Community workers interviewed in my NSW study gave examples of individuals and families who were confused about their legal status and therefore fearful of approaching authorities for assistance.
What made Operation Fortitude different?
What made the bungled Operation Fortitude stand out from these more surreptitious border enforcement efforts was the audacity with which the ABF announced it. Normally, press releases are issued after, rather than before, joint operations or compliance raids. Often these releases have the apparent purpose of reporting how many unlawful non-citizens were detected.
Friday’s announcement was also notable for the curious claim that this operation was a “first” – seemingly a cause of excitement and celebration for the fledgling ABF, but a routine occurrence for more seasoned immigration compliance officers – and for its apparent breadth.
The operation was aimed at “people travelling to, from and around the CBD”, rather than the foreign-born restaurant workers, taxi drivers and fruit pickers whose targeting by immigration authorities is regularly presented as TV infotainment on the aptly named Border Force.
Coupled with the sweeping legal powers described above, when a government deliberately creates a uniformed branch from what was previously an administrative agency, gives it an aggressive name and appoints a former police officer to lead it, it is hardly surprising if its members consider they have the green light to present a threatening image to the public.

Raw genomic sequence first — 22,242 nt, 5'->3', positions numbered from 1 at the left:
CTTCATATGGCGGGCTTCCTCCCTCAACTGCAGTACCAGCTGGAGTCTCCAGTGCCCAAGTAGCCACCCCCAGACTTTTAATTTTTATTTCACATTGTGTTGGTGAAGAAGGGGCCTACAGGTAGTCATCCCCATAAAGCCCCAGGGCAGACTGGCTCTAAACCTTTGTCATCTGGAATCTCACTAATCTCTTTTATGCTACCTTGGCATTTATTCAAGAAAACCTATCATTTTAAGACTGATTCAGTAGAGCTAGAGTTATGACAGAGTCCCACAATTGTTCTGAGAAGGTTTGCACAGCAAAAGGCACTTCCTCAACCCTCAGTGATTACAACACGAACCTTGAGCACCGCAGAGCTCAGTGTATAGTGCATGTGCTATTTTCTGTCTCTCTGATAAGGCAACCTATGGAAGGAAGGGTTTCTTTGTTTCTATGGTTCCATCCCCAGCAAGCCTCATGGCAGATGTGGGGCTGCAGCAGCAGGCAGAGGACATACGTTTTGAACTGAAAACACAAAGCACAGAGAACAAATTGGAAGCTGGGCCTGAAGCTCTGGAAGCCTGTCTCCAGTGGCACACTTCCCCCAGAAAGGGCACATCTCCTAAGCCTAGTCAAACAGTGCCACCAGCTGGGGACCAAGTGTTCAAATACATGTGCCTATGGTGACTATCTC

The issuing of a press release before the operation – although ridiculed in the media as effectively giving the game away – is consistent with the misguided deterrent-based thinking that dominates offshore border control. Strategies of general deterrence rely on “talking up” the threat of detection, not necessarily to those who might be detected in a particular operation, but to all others who fall into the targeted risk category.
How this can be presented as a recipe for social cohesion is another question that both state police and the ABF need to answer.
Leanne Weber receives funding from the Australian Research Council.
Authors: The Conversation